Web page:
Gress v. Gress

Decision Date21 December 2007
Docket NumberNo. S-06-607.,S-06-607.
Citation743 N.W.2d 67,274 Neb. 686
PartiesPamela Joann GRESS, Appellee and Cross-Appellant v. Patrick Raymond GRESS, Appellant and Cross-Appellee.
CourtNebraska Supreme Court

Louie M. Ligouri, of Ligouri Law Office, Auburn, for appellant.

Stefanie S. Flodman and Steven J. Flodman, of Johnson, Flodman, Guenzel & Widger, Lincoln, for appellee.

HEAVICAN, C.J., WRIGHT, CONNOLLY, GERRARD, STEPHAN, McCORMACK, and MILLER-LERMAN, JJ.

HEAVICAN, C.J.

I. INTRODUCTION

This action originated as a petition for dissolution of marriage between Pamela Joann Gress and Patrick Raymond Gress. The district court dissolved the marriage between the parties, divided their assets, and ordered Patrick to make monthly child and spousal support payments. Patrick appealed, citing an error in the district court's calculation of child support and alimony. On appeal, we concluded the district court improperly calculated child support. We therefore remanded the cause for further proceedings, instructing the court to recalculate Patrick's share of child support and to make any necessary changes to the alimony award.1

On remand, the district court made a slight reduction in Patrick's child support obligation and reinstated its order that Patrick pay alimony of $1,000 per month for 60 months. Patrick now appeals, once again arguing that the district court erred in setting the amount of his child and spousal support obligations. Pamela cross-appeals, contending the district court erred by limiting alimony to a period of 60 months. For reasons developed in detail below, we affirm the district court's child support order and the duration of the alimony award, but reverse the court's order with regard to the amount of alimony.

II. BACKGROUND

Because a more thorough statement of facts can be found in our prior opinion,2 we recount only facts relevant to this appeal. During the marriage, Pamela was a stay-at-home mother while Patrick, a lifelong farmer, worked the family's farm. In September 2003, Pamela petitioned for a divorce. Patrick and Pamela have four children ranging in age from 5 to 17. The youngest of the Gress children was born with Down syndrome.

On December 15, 2004, the district court entered an order which dissolved the marriage, divided the couple's assets and liabilities, and ordered Patrick to pay child support and alimony. Specifically, Patrick was ordered to pay, among other things, child support of $1,285 per month and alimony of $1,000 per month for 60 months. As noted above, Patrick appealed to this court, and after identifying an error in the district court's calculation of depreciation in Patrick's income, we remanded the cause for further proceedings, instructing the court to adjust the amount of Patrick's child support responsibilities. On remand, the court reduced Patrick's child support obligation to $1,224 per month and reinstated its order that Patrick pay Pamela alimony of $1,000 per month for 60 months. Patrick was also ordered to pay an "80.5%" share of any daycare costs. Both parties now appeal.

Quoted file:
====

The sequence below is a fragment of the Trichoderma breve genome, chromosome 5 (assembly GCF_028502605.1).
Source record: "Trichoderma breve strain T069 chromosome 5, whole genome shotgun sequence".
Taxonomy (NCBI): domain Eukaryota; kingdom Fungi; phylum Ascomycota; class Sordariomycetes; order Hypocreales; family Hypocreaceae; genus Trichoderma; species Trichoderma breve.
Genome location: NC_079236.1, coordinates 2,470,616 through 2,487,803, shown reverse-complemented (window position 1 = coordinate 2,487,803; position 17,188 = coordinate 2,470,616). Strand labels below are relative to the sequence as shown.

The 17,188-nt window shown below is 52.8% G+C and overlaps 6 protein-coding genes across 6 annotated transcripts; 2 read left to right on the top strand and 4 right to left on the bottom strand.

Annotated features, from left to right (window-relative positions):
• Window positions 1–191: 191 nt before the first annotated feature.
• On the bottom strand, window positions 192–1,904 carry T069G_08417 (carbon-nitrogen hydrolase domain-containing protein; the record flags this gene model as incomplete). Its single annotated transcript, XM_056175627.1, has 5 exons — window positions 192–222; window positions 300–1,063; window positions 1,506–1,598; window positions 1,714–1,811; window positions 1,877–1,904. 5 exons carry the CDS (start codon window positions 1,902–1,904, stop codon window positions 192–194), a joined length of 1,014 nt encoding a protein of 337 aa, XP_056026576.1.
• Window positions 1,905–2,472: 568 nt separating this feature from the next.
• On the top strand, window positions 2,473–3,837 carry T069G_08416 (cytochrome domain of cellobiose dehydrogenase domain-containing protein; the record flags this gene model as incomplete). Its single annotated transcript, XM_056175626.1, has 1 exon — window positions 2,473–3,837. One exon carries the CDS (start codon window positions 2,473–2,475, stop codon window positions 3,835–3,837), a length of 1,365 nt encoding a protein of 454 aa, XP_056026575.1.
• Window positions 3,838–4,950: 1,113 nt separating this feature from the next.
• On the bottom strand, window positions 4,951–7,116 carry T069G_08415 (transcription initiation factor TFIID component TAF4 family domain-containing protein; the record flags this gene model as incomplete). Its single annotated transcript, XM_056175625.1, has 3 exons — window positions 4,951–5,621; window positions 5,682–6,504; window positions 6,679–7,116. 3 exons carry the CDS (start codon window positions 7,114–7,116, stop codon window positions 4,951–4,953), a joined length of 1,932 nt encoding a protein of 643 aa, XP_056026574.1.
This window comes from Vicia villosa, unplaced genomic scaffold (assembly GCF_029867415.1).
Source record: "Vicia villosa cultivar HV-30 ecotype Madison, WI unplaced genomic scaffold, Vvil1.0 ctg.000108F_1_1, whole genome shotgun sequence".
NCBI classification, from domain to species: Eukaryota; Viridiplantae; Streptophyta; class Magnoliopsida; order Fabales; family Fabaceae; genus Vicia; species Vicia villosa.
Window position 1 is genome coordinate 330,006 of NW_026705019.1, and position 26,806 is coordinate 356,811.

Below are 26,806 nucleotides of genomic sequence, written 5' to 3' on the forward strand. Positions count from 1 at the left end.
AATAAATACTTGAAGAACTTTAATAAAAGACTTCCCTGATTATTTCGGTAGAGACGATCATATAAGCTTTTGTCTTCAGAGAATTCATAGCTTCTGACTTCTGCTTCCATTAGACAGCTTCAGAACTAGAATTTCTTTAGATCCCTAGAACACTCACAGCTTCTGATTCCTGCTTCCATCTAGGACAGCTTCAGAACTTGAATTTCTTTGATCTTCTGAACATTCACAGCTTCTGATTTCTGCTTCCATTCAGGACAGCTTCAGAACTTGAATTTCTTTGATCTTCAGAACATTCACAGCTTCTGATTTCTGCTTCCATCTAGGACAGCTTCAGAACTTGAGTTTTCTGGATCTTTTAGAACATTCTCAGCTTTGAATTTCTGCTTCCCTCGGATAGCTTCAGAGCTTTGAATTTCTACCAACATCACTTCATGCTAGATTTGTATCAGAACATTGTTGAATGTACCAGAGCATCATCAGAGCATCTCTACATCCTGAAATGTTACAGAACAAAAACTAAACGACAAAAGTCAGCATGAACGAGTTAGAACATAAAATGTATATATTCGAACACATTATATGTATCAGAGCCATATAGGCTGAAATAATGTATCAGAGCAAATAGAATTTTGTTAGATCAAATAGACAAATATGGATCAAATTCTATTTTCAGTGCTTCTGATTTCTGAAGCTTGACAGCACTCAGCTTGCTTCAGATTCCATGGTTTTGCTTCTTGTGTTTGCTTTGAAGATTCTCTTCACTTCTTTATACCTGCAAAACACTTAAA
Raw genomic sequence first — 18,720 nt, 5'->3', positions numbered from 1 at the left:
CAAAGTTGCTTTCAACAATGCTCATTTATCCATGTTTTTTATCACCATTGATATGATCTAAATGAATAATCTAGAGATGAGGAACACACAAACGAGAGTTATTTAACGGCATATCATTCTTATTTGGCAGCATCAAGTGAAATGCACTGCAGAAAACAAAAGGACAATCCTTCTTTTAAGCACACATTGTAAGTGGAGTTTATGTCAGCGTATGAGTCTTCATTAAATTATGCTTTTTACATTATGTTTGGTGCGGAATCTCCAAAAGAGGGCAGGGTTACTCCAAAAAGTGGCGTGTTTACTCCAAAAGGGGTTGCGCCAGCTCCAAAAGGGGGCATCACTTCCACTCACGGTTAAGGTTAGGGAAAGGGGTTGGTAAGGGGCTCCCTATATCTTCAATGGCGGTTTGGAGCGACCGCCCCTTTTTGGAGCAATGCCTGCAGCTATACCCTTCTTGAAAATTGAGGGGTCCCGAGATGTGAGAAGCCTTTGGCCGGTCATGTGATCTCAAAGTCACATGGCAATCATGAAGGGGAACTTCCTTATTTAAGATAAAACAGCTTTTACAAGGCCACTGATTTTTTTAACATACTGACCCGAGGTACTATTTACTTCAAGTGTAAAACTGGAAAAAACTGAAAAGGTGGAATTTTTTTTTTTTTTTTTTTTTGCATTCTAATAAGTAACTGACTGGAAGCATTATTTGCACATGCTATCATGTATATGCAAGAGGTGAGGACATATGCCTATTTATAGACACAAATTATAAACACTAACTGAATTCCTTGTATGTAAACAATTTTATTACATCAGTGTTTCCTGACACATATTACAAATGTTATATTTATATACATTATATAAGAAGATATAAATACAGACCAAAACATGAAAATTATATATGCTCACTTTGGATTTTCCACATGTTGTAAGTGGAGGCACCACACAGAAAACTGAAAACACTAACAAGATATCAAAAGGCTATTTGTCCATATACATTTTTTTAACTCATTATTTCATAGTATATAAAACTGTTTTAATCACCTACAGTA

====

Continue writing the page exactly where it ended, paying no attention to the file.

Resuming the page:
III. ASSIGNMENTS OF ERROR

Patrick assigns, restated and renumbered, that the district court erred in calculating Patrick's child support obligation by (1) basing the calculation on an average of his incomes from 2001 through 2003, (2) disregarding paragraph Q of the Nebraska Child Support Guidelines, (3) violating paragraph R of the Nebraska Child Support Guidelines, and (4) failing to take the youngest child's Social Security benefits into consideration. Additionally, Patrick assigns that the district court erred in (5) awarding an unreasonable amount of alimony to Pamela.

In her cross-appeal, Pamela assigns that the district court erred by limiting Patrick's alimony obligation to 60 months.

IV. STANDARD OF REVIEW

Domestic matters such as child custody, division of property, child support, and alimony are entrusted to the discretion of trial courts.3 A trial court's determinations on such issues are reviewed "de novo on the record to determine whether there has been an abuse of discretion by the trial judge."4 Under this standard, an appellate court conducts its "own appraisal of the record" to determine whether the trial court's judgments "are untenable such as to have denied justice."5

Finally, we note that interpretation of the Nebraska Child Support Guidelines presents a question of law, regarding which an appellate court is obligated to reach a conclusion independent of the determination reached by the court below.6

V. ANALYSIS

Taken together, the parties' assignments of error concern either the amount of Patrick's child support obligation or the amount and duration of Patrick's spousal support obligation. The Nebraska Child Support Guidelines (hereinafter NCSG) instruct that a party's alimony obligation is to be set according to the income he or she has available after his or her child support obligations, if any, have been accounted for.7 Accordingly, we begin with an analysis of the district court's child support determination, then the alimony award.